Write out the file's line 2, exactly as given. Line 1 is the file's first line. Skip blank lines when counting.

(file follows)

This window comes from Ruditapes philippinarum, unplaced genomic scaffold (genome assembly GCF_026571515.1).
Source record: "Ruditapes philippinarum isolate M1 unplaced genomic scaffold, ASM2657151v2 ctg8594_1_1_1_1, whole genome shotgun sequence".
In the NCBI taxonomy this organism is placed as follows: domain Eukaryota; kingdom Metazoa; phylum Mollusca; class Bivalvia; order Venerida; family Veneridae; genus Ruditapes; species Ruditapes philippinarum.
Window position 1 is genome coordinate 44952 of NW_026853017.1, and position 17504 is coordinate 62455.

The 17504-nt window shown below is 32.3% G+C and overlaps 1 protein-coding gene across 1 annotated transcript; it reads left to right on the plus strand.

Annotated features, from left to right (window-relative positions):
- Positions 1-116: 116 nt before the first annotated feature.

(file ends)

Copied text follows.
Source record: "Ruditapes philippinarum isolate M1 unplaced genomic scaffold, ASM2657151v2 ctg8594_1_1_1_1, whole genome shotgun sequence".